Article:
Now, if your family is anything like mine, at some point when you defied your parents, your father said to you, “As long as live under my roof, you’re going to obey my rules.” The same is true with God our Father. He has set the tone for our house. Here in the Church, God is the Father, not any one of us. We are free to do what we want if we want to leave the Church. But if we want to be in the house of God, the Kingdom of God, then we freely choose to obey Him.
Yes, we freely choose to be here. We have no obligation to be here. You did not have to be a Christian. I did not have to be a priest. You did not have to come to church this morning. But here we are, because we want something. We are here because we are seeking God. We are here because there is an emptiness, a longing in our hearts that can be satisfied only through divine communion.
Here, we learn to be moral, not because it’s a set of rules someone is making us follow, but because this is what is in the divine manual on how to become more like Jesus Christ. It’s a method, and it works. If you want the results, you follow the method.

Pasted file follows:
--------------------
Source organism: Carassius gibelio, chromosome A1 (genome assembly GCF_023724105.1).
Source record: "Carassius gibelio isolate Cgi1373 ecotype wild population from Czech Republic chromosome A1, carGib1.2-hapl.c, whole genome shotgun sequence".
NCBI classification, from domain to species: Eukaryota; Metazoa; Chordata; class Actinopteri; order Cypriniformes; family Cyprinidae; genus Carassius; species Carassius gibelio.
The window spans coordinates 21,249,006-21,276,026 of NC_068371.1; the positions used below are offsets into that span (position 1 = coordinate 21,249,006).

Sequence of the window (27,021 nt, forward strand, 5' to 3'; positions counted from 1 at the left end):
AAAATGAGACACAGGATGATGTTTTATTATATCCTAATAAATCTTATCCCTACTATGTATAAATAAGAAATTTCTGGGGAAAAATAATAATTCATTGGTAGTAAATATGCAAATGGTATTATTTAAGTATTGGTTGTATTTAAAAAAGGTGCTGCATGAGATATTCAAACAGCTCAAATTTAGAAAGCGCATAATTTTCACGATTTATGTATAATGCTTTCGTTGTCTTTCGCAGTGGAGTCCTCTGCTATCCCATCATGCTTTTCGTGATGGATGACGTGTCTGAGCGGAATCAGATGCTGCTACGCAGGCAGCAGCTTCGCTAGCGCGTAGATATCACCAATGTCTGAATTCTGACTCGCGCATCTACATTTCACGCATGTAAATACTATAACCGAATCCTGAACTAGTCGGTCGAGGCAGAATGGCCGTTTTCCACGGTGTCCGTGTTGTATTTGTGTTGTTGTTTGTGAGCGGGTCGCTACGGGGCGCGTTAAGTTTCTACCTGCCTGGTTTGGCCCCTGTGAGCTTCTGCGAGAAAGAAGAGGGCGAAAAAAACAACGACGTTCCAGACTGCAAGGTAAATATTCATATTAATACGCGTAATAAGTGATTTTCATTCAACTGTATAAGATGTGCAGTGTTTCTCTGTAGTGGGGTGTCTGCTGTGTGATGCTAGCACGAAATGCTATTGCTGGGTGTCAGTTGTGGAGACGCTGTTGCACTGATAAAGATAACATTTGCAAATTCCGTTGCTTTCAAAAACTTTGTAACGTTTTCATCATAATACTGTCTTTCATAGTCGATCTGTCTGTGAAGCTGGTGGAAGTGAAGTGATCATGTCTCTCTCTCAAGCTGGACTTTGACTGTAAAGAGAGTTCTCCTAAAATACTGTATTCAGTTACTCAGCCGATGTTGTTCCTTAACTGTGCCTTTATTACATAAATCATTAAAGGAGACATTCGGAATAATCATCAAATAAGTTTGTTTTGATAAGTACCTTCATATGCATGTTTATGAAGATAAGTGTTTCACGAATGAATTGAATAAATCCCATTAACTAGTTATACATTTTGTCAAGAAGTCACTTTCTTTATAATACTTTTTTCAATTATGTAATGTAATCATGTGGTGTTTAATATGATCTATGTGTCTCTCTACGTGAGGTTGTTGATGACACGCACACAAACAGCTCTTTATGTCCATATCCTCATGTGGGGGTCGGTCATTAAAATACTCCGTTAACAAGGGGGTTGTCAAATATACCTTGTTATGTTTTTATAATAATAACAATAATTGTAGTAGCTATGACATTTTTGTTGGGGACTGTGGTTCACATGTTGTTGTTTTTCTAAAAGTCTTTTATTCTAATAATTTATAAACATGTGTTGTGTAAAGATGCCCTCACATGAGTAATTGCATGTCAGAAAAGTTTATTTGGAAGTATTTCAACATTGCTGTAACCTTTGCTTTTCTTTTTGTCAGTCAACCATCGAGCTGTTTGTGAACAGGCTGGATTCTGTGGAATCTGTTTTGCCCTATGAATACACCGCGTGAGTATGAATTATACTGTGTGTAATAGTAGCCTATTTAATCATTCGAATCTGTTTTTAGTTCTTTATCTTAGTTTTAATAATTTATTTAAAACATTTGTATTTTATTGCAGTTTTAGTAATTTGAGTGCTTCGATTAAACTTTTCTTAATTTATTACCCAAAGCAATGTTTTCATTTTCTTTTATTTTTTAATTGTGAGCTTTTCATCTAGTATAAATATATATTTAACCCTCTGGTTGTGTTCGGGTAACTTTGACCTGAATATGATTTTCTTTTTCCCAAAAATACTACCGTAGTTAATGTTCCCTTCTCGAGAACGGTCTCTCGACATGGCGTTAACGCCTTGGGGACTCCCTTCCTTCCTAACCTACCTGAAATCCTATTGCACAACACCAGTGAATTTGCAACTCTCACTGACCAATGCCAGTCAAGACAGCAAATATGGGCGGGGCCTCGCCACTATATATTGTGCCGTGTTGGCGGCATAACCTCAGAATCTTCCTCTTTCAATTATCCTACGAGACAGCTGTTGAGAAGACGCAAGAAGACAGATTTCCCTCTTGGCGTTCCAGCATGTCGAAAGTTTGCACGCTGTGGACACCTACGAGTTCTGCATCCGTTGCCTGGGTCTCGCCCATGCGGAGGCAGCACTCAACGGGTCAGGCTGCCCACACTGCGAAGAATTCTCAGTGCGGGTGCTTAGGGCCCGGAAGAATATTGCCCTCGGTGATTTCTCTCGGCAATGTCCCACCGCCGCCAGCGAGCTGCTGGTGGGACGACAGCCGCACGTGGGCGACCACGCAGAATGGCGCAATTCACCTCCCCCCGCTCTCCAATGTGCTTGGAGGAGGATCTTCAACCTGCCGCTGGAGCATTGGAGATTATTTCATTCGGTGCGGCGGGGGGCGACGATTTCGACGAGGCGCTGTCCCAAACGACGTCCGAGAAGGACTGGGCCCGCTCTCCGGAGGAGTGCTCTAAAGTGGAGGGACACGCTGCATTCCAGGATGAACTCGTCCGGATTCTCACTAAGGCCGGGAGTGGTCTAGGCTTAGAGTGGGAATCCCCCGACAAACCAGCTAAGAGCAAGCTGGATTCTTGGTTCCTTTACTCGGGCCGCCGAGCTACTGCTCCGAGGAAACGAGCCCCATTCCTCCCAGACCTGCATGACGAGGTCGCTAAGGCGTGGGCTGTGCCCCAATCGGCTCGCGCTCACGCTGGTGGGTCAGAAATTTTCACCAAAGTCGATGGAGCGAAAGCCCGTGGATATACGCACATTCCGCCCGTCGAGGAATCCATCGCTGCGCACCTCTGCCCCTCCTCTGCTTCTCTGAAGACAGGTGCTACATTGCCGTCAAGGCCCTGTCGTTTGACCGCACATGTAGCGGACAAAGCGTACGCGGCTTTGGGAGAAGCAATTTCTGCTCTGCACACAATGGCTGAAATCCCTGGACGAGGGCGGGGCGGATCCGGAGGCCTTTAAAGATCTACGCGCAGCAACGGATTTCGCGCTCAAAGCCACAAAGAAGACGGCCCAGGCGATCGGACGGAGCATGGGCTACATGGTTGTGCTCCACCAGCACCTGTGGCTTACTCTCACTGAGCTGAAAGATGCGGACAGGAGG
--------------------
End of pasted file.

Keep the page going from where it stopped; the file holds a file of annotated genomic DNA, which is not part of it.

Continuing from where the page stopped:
If you want to be like Jesus Christ and want to live with Him forever, then you love Him with all your heart and rearrange your whole life around Him, bit by bit. If you want to be transformed into a saint, you come to church as often as you can, because here the divine energy of God works on us in a way we just can’t get elsewhere. If you want to know true peace and true joy and true healing, then you enter into the house of God and engage yourself in the power of what is happening.
And in doing all this, we discover true freedom. This is not the “freedom” of getting something for free, like the free gift you get when you open a new credit card. This is not the freedom of being given a license to do anything you want. Rather, this is the freedom of being filled with divine energy and power from on high: being made capable of perfect love, powerful enough to know perfect peace, and strong enough to know unending joy.
This is freedom for virtue, for holiness and for eternal life. Just as those two blind men were made capable of seeing, and that dumb demoniac was made capable of speaking, so we are made capable when our freedom meets the freedom of God Himself.
To the God Who loves us in His own freedom, the Father, the Son and the Holy Spirit, be all glory, honor and worship, now and ever, and unto ages of ages. Amen.